Monday, April 27, 2015
But tonight, out of boredom, I checked her out. And then I sat down to write this blog. Thanks Simcha, for giving me the courage to share it.
We are a traditional Catholic family. Yes. It's a choice we made. But it's more than that. It's our lifestyle borne out of our strongly held value system. We actually really believe that our marriage is better and our children are better because my husband works and I stay home. We actually believe that the traditional teaching regarding the use of birth control is a serious matter. As each child came, and there are seven, we had faith that God would provide. As we watched our children develop in the decaying public school system, we began homeschooling because we actually believe that it's better for our children. We have had faith, regardless of our struggles, that God would guide us. But this past year has been a test.
I know exactly what Simcha is talking about. We depend a great deal on the generosity of others. In the past few years, friends have brought cases of food to our home. Many times, that has been the only food we have had in our cupboards. When my mother became ill last year, we had an amazing outpouring of Christmas gifts for our children. We always seem to pull things together, but it's never without cost. Each month, we play the past due bill shuffle. The only bills that get paid are the ones with a shut off notice. Sometimes, we have to plead for extensions on those. Any home or car repair puts us in crisis. And each year we wait anxiously for income tax time. Our only hope, sometimes, is our tax return. And this year, we had to go on food stamps. That $100 really goes far. But sometimes its a matter of whether or not our kids eat that week or not.
About December, I had a serious loss of faith. I knew how difficult our financial situation was and I became angry and afraid. Poverty today in America is a crime. If you don't have running water or don't have enough food in your refrigerator, the state, the government, will take your kids away. It's especially frightening when you homeschool because people assume that something sinister is happening in your home. So, we, as traditional Catholic parents with very limited resources, live in a state of anxiety. This is the reality of traditional parents: the constant fear that some legal authority will take your children because you are poor, or free range, or a homeschool, or natural, or anti-vaccines. I begged and bargained with God. I just did not understand why, after all the positive changes we had made in our lives, why we had to suffer financially like this. I even asked Him to give me a heart and love for poverty, so I wouldn't want the very few things I do have. Nothing changed. In fact, they seemed to have gotten worse.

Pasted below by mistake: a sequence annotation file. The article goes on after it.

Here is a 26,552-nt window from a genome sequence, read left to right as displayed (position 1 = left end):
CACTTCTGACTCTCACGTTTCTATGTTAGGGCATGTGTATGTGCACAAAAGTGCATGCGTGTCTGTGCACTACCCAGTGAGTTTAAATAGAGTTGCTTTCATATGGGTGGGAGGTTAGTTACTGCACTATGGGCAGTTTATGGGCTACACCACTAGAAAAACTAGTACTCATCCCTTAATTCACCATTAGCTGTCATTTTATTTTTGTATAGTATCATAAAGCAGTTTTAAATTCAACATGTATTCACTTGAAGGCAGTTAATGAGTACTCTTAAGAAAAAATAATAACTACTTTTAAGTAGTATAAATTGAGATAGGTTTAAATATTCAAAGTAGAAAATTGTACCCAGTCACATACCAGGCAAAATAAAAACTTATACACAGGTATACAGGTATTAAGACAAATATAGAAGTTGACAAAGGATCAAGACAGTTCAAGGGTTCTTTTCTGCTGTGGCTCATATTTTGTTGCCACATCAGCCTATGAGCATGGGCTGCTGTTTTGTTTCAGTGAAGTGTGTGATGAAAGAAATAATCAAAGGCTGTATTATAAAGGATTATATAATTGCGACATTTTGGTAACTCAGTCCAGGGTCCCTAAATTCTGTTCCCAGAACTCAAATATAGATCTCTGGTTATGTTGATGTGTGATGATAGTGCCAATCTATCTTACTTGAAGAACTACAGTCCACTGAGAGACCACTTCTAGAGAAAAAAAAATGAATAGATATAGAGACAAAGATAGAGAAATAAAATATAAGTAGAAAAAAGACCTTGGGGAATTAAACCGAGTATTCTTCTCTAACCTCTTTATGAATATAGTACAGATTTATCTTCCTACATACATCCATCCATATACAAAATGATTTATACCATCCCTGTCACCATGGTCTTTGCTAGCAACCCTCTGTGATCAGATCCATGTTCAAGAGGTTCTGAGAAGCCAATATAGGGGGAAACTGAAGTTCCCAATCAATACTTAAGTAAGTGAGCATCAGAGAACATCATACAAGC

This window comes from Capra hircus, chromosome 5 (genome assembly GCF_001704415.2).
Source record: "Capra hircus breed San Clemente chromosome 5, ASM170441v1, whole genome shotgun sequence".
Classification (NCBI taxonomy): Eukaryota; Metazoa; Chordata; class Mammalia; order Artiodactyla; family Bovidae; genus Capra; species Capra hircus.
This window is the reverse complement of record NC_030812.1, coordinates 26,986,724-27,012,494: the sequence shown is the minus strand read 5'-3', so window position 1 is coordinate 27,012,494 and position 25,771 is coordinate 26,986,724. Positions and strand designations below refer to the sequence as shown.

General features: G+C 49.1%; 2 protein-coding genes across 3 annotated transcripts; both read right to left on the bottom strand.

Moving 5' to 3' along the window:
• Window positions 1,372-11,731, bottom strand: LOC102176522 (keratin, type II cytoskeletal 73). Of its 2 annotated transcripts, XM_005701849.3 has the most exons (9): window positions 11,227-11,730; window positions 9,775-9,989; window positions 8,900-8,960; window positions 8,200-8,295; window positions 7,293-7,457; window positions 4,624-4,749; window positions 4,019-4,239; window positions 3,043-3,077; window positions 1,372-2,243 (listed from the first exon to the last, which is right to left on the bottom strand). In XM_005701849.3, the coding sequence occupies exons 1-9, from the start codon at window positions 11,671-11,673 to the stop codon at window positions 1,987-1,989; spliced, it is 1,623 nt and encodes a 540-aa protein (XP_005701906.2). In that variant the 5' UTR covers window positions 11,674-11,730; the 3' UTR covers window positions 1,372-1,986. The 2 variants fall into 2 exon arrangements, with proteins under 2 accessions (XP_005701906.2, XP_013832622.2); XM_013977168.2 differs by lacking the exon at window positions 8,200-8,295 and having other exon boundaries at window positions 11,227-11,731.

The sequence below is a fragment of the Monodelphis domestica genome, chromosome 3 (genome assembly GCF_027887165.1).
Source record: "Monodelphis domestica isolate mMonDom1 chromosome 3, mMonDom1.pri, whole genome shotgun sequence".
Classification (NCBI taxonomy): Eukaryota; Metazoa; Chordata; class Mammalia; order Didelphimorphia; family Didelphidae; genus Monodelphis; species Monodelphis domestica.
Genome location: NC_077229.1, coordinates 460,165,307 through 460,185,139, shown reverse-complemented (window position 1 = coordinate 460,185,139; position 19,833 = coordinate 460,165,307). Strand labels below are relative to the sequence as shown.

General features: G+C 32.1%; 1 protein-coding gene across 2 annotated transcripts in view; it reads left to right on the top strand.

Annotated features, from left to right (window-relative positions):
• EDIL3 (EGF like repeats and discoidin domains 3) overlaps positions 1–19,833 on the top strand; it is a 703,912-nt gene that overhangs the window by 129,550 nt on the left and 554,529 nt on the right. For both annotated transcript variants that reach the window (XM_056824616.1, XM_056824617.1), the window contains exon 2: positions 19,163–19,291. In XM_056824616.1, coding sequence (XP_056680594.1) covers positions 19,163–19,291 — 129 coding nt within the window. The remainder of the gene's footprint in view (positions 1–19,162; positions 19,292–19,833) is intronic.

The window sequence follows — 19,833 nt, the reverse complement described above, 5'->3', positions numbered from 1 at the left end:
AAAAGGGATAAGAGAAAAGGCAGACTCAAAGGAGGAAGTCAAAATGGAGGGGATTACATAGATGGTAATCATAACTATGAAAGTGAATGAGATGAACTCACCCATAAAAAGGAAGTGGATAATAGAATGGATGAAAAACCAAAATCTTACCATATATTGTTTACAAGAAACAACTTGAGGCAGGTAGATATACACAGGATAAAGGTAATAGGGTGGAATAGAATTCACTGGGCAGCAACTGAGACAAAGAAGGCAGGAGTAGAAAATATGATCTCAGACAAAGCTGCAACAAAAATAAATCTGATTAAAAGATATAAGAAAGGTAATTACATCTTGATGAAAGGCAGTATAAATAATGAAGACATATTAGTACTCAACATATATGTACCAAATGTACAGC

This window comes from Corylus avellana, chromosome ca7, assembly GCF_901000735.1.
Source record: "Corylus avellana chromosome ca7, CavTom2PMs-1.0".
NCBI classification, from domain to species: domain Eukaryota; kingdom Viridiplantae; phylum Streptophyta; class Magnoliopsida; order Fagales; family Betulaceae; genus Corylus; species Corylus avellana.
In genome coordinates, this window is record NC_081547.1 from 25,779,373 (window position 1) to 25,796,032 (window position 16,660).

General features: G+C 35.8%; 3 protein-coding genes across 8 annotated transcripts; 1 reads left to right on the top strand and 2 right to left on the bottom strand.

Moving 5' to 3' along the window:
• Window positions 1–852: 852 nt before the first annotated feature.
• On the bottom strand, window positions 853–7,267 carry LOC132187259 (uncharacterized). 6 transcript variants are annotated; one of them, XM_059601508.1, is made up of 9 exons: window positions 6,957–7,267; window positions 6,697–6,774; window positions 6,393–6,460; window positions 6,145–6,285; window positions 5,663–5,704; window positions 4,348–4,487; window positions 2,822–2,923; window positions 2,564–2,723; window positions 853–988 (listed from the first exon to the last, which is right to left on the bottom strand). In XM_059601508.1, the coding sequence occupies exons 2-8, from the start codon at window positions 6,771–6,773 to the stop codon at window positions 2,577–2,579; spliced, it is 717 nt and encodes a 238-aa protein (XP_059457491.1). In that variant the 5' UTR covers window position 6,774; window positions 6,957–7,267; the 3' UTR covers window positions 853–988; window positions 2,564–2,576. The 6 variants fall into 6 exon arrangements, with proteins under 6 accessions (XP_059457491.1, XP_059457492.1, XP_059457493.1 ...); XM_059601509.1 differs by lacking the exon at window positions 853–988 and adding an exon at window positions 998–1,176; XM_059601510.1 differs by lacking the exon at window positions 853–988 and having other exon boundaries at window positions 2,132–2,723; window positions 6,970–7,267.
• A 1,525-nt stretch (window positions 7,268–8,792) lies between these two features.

Last month, my mother finally passed away. The cost for her funeral, though mostly paid, is still lingering. It is yet another bill added to the bills we already can not afford to pay. As such, tomorrow afternoon, I will return to the work force. Yes, we will loose our food stamps. My children will not have their mother in the evening around the dinner table. We won't have our family Rosary. My focus, now, will be outside my home, on a warehouse floor. There will be men flirting and gossipy women. My husband will not see me when he comes home from work, nor will he have me to talk through his work place frustrations. He will be asleep when I come home. Our marital time will be strained. Fortunately, we will continue to homeschool, but our focus will be shifted and the mornings for the children will begin with cartoons and pop tarts instead of mom and morning prayers.
I suppose many will read this and say "Welcome to the real world." We haven't wanted to be apart of this modern world. In fact, we have sacrificed a lot, to NOT be part of it. And tomorrow it comes to a screeching halt. It's a relief really, in some ways. Now we won't have to hear the whispers around the water cooler about my staying home with our children. We won't be the outcasts anymore. We will catch up on our bills. We will eventually get a second car, put some money in savings, repair the kitchen sink, and get a new washing machine. But our family, our relationships, our cohesion, that will change for awhile at least.
As I close, I would like to share this. Living in today's American culture is economically painful. We are a culture of debt, mandated insurance premiums, high housing costs, astronomical utility fees, and the fear of government intervention always looming. Those people who wade their way through it, do so sometimes with blinders on . Mothers have to convince themselves that their day care is terrific. Fathers have to remind themselves that working 70 hours a week, many nights away from home, puts food on the table. Parents have to overlook what their children are exposed to a school. Instead, we live in denial. We become paralyzed. We pray and we plead. And then eventually, we just concede.
So the next time you see a family of 6 or 8 or 10, pray for them. The struggles they face in this world are excruciating. They often don't have a lot of choices about where they live or where they work or how many hours. Many of them get food stamps, medicaid, and WIC. They don't do it because they are bums or lazy or ignorant. They do it because their backs are against the wall and they want to resist compromising their Christian values as long as they can. So be patient with them. Help them if you can.
St. Joseph, pray for us.